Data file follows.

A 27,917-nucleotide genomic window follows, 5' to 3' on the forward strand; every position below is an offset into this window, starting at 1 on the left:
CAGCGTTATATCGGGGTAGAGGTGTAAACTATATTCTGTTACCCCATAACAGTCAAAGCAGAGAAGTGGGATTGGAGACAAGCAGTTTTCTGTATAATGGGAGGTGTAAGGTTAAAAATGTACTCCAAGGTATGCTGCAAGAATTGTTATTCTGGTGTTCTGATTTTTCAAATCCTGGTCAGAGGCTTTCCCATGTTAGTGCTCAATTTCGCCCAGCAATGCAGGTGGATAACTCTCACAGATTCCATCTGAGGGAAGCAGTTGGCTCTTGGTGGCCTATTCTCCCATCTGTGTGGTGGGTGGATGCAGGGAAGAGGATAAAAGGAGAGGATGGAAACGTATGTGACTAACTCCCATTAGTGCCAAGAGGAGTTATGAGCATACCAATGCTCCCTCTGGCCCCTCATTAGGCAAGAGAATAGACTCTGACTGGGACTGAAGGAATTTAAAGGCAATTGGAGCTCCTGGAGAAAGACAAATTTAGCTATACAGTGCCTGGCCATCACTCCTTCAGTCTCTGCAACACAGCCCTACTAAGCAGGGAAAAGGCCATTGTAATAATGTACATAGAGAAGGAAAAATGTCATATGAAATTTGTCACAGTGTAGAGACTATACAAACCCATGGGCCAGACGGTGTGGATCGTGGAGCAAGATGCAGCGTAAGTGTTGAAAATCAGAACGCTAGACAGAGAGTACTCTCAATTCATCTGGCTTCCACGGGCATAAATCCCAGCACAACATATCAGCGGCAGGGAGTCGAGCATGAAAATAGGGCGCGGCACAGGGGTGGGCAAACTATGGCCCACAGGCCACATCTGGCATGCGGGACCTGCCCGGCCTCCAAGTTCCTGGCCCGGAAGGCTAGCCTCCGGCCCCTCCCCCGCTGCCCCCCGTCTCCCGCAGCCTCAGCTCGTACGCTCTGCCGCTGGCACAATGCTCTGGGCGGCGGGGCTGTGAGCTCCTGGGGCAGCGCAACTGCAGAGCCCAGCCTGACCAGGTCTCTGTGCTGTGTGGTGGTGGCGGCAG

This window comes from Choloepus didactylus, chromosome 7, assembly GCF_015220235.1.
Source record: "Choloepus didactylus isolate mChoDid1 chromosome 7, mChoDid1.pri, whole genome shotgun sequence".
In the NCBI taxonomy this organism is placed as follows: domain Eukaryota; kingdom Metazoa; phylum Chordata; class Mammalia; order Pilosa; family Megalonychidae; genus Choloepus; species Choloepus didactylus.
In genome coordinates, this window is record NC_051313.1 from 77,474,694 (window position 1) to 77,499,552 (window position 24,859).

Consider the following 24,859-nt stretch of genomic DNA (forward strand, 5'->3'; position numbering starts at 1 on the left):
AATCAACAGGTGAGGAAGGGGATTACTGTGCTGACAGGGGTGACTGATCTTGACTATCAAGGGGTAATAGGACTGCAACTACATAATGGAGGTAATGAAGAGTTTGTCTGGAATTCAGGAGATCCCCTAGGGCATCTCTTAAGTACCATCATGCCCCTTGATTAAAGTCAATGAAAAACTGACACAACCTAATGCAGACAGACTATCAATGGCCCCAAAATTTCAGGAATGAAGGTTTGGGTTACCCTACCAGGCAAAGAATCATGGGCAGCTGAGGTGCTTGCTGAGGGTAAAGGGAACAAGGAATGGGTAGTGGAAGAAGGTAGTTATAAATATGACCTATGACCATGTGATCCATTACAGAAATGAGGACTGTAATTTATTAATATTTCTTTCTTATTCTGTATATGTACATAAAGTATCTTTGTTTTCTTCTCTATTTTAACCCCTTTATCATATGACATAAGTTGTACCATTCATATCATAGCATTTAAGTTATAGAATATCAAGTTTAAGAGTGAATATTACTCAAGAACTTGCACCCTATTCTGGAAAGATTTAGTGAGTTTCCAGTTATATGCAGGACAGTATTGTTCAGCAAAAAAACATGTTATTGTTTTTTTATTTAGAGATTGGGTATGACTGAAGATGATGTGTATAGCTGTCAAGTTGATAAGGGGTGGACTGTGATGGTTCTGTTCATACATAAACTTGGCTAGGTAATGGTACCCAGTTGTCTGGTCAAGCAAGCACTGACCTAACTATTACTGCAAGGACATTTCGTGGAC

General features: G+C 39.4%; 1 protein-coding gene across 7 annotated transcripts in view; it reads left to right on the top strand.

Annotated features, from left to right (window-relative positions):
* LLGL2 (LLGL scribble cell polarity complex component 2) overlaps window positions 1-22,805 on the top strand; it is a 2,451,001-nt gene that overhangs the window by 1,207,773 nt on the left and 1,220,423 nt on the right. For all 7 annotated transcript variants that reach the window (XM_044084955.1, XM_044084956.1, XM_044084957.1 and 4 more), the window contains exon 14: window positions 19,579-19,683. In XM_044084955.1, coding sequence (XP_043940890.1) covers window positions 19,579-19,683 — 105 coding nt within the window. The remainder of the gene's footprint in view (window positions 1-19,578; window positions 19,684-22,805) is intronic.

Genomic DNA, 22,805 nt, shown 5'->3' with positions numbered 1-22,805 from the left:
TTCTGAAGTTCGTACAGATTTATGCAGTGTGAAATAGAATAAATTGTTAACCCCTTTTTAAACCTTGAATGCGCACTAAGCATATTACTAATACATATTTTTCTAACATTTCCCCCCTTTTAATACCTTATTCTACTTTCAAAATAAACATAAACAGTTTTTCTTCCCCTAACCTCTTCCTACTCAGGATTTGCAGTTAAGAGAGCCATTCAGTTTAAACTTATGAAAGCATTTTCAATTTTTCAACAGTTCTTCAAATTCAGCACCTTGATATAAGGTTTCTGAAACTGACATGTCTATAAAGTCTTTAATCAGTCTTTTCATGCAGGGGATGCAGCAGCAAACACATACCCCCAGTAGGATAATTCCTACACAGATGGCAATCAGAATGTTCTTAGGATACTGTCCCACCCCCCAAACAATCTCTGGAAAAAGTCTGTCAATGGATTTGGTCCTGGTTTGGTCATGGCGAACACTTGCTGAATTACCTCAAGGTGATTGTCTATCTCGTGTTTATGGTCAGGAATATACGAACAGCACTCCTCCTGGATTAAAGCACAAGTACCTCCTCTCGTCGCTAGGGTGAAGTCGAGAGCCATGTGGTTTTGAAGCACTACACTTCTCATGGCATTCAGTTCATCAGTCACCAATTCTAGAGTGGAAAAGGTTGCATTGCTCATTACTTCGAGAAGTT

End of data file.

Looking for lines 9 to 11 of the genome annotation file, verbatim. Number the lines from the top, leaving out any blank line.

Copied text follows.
General features: G+C 39.4%; 1 protein-coding gene across 7 annotated transcripts in view; it reads left to right on the top strand.

Annotated features, from left to right (window-relative positions):
* LLGL2 (LLGL scribble cell polarity complex component 2) overlaps window positions 1-22,805 on the top strand; it is a 2,451,001-nt gene that overhangs the window by 1,207,773 nt on the left and 1,220,423 nt on the right. For all 7 annotated transcript variants that reach the window (XM_044084955.1, XM_044084956.1, XM_044084957.1 and 4 more), the window contains exon 14: window positions 19,579-19,683. In XM_044084955.1, coding sequence (XP_043940890.1) covers window positions 19,579-19,683 — 105 coding nt within the window. The remainder of the gene's footprint in view (window positions 1-19,578; window positions 19,684-22,805) is intronic.